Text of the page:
Obviously, someone wrote those texts. They didn’t grow on trees. And they have been subject to exhaustive scholarly analysis which enables us to identify (not in a faith-based way) those of them which probably are all the work of one man, and those where this is doubtful, or probably not the case.

Scholars accept that the bulk of the writings attributed to Paul probably are by the same person. And the biographical information they contain - largely about the missionary journeys of Paul - is unlikely to be false because, if it were false, it would have been very easily refuted in the author’s own time. Why would somebody spend a couple of decades compiling a series of texts making easily-refuted claims? And, if he did do that, why have we no evidence of their ever being refuted?

So, the parsimonious explanation for the existence of the letters of Paul is that Paul is a real person who wrote the letters and the (limited) biographical information they contain about Paul is, basically, true (if somewhat coloured). To think otherwise we have to make an awful lot of unevidenced and not very probable conjectures.

John the Baptist is attested by several independent sources - John (the Fourth Evangelist), the Synpotics, the Gospel of the Nazarenes, Josephus. True, some of those sources were later compiled by Christian believers into “the Bible”, but I don’t think how the text is handled after it has been written can affect its historical credibility.

Peter is attested by John, the Synoptics and Paul. (There are also texts attributed to him, but I think historians generally don’t accept that attribution as reliable or even likely).

Josephus basically wrote down much of the oral history (aka “gossip”) of his time. Whether you consider this “proof” for anything depends on your standards. There are plenty of other sources for people like Herod; there was even a full archeological exhibit at the museum in Jerusalem a few years ago; they have dug up what they think was his grave. Herod was a friend of some high-0ranking Romans (as was Josephus). Emperor Augustus is reported to have joked (by a Roman source) “it is better to be Herod’s pig than his son…” since Herod ate kosher but executed some of his sons for conspiring against him.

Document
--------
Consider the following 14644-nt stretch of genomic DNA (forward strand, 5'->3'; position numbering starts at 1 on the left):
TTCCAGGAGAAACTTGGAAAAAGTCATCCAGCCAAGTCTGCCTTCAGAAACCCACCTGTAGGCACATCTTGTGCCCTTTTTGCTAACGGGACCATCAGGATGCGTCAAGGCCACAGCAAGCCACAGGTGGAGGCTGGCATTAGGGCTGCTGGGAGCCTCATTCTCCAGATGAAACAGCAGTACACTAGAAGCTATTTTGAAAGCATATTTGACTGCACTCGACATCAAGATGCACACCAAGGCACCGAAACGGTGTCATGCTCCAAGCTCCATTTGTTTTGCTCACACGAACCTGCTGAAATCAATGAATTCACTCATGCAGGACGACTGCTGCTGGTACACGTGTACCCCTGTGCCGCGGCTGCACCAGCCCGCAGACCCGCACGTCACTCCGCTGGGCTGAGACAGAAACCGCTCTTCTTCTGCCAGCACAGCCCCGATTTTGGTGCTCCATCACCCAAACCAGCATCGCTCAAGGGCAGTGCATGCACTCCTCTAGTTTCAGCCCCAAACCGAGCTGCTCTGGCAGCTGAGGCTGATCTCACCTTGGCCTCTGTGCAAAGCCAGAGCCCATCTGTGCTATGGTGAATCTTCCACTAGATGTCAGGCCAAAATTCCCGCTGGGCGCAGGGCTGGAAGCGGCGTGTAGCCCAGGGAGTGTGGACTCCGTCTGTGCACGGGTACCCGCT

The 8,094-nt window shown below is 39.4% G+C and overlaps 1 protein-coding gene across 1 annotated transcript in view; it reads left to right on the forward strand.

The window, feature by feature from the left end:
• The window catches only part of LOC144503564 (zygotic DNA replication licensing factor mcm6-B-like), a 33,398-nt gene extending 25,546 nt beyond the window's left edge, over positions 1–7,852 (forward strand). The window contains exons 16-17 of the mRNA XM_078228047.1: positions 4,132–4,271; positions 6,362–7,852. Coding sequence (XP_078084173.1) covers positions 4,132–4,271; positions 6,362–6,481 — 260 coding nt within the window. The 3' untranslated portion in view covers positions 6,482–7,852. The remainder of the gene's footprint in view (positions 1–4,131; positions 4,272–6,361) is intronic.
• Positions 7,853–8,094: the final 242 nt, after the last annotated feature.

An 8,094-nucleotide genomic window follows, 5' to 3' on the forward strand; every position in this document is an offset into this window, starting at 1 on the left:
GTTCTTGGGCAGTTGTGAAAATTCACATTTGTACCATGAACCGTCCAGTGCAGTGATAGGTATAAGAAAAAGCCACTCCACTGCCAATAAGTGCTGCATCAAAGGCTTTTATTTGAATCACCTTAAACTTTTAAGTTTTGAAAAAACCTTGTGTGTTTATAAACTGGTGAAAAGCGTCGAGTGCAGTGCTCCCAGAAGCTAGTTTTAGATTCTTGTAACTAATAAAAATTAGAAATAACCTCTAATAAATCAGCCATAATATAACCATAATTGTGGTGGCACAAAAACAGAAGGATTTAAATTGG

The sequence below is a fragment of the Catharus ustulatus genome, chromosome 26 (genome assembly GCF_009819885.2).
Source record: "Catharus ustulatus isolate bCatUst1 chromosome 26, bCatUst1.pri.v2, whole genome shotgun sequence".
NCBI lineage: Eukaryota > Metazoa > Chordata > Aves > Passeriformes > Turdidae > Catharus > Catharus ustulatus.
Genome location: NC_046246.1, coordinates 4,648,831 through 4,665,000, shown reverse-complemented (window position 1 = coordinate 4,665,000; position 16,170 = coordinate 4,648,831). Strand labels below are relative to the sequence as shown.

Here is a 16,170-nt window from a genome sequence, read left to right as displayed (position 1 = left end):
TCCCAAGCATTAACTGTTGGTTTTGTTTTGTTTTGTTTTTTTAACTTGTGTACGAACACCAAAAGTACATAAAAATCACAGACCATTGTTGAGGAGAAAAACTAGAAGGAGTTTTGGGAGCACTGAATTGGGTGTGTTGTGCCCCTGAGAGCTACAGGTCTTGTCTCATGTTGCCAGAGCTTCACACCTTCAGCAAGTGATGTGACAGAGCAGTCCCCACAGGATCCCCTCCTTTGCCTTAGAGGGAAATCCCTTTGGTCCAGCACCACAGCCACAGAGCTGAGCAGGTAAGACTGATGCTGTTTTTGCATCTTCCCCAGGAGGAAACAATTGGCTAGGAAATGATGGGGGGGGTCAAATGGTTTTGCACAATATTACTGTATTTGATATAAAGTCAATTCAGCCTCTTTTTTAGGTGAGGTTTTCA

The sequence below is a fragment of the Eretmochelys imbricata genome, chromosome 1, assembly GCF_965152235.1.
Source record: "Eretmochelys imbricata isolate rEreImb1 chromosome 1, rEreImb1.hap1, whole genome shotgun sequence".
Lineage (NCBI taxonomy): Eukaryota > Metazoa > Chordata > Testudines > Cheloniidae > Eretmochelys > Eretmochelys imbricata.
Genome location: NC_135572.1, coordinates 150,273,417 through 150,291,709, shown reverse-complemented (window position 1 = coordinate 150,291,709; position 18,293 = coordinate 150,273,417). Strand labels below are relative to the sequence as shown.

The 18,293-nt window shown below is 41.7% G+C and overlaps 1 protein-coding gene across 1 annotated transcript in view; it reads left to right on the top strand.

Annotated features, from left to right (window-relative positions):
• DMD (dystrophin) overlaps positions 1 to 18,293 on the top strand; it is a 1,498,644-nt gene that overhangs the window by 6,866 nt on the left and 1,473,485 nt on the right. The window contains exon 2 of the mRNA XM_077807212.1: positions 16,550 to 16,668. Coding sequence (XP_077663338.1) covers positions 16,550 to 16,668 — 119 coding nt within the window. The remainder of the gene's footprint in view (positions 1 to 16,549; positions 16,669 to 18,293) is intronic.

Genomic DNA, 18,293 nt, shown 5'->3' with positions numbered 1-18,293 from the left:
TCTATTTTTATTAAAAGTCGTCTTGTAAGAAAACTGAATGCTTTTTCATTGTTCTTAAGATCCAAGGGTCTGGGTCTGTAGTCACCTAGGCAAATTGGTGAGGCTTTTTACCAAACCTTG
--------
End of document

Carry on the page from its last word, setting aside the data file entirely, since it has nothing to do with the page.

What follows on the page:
Josephus also describes that Herod Antipas (son of* the* Herod) lost a battle with his once father-in-law and his army was destroyed and some people believed it was because he had executed a holy man named John “called the Baptist”. This passage is generally thought to be part of the original, not a Christian insertion centuries later, because it does not mention the whole Salome thing, just the execution happening. Like most stuff written down long after the fact (decades later) the timeline is confusing.

Josephus also mentions Jesus and his brother James; he has this to say about Jesus:

There’s a general consensus that this was a genuine mention by Josephus - but that there were some insertions (bold italic) probably added by later transcribers of the text to assert Jesus’ divinity. But… here’s a guy who mentions someone who lived in his neck of the desert maybe 40 or 50 years after the fact. That’s as close as documentary fact as you are going to get, for 2000 years ago. It’s not like someone has Jesus’ long form birth certificate.

OTOH, for someone like Paul, we have only his bible writings, and the Acts. Anything else is 50 to 100 years afterwards by other Christians and not very specific.

For old testament characters, other than invading big empires, there’s very little evidence. OTOH, a lot of stories are specific (sometimes) about locale. So it’s pretty specific where the fight between David and Goliath happened - but no evidence corroborates their existence, other than that “House of David” reference. Moses? There’s nothing in the extensive writings of Egypt about Jewish slaves, their escape, seven plagues, or an army drowning at sea. There’s archaeological evidence of the Israelites taking over the area they inhabited about the right time (1000BC). The Babylonian exile and return happened. Later Egyptian writings mention the Israelite kingdom… and so on. Specific people? Less definite. And like George Washington and the cherry tree, fanciful stories have often been spun about historical characters.

Ok, that was a good explanation… but… I thought there were records (from the Roman Perspective) of Paul being in prison???

There are ample records of the tradition that Paul was imprisoned in the Mamertine Prison in Rome, but so far as I know there are no prison records of Paul (or anyone else) being imprisoned there.

Ah, ok.

I agree he was a pretty good writer. If all of his letters are consistent that says something at least. I think he is the best of the NT writers.

I know this isn’t IMHO but I agree, those books attributed to him are my favorite parts of The Bible.

Is Josephus somehow less reliable than Plutarch? Plutarch routinely wrote about people who have lived centuries before his own life but nobody disputes the historical existence of people like Alcibiades or Pericles.

Yes, and Josephus actually was an eyewitness to a lot of what he wrote; for instance in the Jewish war.

If Plutarch had only written half a paragraph about Alcibiades or Pericles based on local oral history and this was the only reference to them outside of second hand religious texts describing acts that had little to no influence on history in the region, then they’d be disputed as well.

You can hardly think that the life and teaching of Jesus of Nazareth had “little or no influence on the history of the region”.